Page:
Add more flare to the side seams. This time they will be completely straight, without shaping at the waistline.
2. As the bust dart will produce more flare than the shoulder dart, you can compensate by adding some extra flare to the c.back. This way both front and back piece will have the same amount of flare.
Draw the neckline. I went for an oval shape. Not quite a bateau, but pretty wide in any case.
Here are the pattern pieces. Do the usual checks. As you changed the inclination of the c.back line, you need to adjust the neckline and hemline, too, so that there won’t be angles when you unite the back pieces.
Measure the neckline to see if you’ll need a zipper.
If you want sleeves, follow the instructions above.
My example however is without the sleeves. I love the 60’s feel this fabric print has. It’s some sort of crepe I believe.
Wrap Dress Pattern
Not including a wrap dress here would’ve been just wrong! 😀 So here we go. This example will have flutter sleeves.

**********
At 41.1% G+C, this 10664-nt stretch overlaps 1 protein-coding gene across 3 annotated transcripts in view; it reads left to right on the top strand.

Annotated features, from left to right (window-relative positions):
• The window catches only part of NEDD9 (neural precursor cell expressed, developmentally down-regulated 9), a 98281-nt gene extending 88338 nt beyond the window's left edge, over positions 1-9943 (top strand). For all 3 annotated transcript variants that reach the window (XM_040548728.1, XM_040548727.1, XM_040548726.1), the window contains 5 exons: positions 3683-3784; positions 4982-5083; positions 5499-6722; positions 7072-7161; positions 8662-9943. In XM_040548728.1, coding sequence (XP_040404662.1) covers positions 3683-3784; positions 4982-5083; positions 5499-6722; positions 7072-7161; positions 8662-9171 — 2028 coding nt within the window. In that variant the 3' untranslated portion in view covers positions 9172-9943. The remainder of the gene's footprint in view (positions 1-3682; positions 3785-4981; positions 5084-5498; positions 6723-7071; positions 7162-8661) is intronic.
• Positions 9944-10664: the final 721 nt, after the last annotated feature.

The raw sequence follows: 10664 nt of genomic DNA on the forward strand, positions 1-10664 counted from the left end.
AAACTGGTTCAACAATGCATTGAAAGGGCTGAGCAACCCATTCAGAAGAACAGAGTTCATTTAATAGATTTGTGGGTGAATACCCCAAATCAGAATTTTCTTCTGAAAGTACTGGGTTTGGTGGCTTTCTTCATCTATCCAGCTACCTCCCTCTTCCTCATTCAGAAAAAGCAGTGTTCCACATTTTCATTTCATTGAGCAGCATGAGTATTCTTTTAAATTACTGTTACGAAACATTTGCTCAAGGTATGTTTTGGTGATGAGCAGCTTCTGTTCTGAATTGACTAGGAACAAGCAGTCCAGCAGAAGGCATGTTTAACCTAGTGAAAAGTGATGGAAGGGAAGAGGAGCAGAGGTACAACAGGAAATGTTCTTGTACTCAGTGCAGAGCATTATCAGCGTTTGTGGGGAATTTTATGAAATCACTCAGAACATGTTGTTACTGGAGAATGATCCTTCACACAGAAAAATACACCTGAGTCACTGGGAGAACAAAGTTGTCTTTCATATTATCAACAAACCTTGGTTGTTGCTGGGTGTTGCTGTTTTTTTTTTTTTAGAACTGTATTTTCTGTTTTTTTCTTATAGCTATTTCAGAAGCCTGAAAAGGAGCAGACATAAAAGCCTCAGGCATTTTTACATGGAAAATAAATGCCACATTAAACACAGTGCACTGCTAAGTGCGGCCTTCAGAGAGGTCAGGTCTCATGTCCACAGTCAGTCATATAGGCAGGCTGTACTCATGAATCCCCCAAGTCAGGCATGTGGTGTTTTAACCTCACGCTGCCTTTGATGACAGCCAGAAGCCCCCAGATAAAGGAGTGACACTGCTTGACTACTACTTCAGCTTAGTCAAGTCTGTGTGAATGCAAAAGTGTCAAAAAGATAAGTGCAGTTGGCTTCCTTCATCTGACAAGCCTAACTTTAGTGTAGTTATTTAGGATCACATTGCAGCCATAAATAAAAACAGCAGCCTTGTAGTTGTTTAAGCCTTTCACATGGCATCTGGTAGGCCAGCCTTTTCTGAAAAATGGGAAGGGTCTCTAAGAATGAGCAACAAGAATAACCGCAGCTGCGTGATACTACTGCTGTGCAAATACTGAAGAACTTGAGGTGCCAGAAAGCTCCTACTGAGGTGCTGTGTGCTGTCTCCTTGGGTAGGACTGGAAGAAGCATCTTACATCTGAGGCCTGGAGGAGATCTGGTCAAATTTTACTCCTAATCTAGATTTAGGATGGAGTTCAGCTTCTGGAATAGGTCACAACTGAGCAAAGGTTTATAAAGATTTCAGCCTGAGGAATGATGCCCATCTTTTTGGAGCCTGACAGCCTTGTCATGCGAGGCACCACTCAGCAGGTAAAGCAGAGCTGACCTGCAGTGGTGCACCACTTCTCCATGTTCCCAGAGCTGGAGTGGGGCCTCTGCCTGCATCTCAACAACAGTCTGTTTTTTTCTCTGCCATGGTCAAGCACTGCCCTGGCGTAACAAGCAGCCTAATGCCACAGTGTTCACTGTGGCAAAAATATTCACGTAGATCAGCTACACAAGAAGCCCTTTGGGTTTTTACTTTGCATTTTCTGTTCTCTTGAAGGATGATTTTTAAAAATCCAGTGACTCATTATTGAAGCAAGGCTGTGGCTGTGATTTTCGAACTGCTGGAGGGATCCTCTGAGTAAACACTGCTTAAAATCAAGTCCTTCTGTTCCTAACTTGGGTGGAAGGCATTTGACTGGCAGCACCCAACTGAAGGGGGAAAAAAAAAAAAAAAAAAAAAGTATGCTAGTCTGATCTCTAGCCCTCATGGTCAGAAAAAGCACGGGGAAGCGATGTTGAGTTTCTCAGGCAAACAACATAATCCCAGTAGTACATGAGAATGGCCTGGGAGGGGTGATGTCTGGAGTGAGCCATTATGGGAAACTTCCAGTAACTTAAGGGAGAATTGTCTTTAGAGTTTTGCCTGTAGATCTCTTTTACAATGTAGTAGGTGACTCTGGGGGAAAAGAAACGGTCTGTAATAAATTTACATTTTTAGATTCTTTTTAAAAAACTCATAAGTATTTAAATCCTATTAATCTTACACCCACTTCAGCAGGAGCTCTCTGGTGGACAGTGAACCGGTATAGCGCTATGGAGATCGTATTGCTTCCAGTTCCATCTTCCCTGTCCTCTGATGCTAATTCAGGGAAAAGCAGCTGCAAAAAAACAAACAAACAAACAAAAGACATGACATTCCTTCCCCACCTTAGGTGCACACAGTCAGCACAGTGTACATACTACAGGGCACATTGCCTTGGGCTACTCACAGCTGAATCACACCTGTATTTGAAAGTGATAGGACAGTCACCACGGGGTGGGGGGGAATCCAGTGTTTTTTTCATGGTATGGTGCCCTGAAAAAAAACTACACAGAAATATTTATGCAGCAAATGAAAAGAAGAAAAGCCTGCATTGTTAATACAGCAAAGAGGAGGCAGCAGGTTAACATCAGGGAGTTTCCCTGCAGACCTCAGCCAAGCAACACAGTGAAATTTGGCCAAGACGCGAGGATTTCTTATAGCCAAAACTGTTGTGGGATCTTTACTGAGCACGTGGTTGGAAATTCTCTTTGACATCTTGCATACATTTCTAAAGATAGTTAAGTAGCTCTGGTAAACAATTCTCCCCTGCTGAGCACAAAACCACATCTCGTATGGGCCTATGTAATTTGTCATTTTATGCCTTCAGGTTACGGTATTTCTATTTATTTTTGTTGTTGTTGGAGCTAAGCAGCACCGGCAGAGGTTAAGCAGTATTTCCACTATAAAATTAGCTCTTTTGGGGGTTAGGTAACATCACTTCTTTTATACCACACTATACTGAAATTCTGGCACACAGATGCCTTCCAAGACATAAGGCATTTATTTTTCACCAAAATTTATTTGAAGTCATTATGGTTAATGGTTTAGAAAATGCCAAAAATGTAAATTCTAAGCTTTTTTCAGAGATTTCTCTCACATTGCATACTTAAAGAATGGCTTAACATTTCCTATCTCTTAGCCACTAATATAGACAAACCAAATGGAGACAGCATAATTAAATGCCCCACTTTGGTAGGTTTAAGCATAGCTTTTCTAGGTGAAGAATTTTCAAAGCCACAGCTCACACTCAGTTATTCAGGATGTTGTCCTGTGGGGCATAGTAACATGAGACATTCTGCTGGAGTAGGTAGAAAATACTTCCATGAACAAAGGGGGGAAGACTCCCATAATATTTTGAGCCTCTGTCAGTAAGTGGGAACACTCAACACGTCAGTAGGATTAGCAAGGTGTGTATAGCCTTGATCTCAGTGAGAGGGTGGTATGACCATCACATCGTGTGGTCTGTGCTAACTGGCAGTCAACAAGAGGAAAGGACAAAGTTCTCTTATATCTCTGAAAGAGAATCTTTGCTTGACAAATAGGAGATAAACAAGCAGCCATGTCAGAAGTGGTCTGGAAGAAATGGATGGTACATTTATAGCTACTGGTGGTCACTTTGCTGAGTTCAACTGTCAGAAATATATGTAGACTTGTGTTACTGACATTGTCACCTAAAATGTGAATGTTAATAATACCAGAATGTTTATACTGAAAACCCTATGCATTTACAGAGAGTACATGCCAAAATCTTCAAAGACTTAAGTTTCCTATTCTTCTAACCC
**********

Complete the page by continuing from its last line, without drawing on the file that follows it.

1. The front of the dress is asymmetrical, so you need both sides of the dress front. You don’t need the waist darts. Add length as usual.
Turn the bust dart and shoulder dart into flare at the hemline. At the front you only need to do one side (=the side that will remain on top).
2. Add flare to the side seams. Here 5cm/2in. And compensate the amount of flare at the c.back like before.
3. Draw the neckline as in the picture, ending at the waistline, 10cm/4in inwards from the side seam. This way you’ll have some room to tighten the dress at the waist with the tie belt.
To eliminate some neckline gaping, you can draw a tiny, 0.5cm/0.2in dart that you will then rotate and add to the flare at the hemline. Feel free to draw a larger dart, but it’s quite difficult to guess the size without making a toile. So 0.5cm is a good starting point, that often ends up being enough.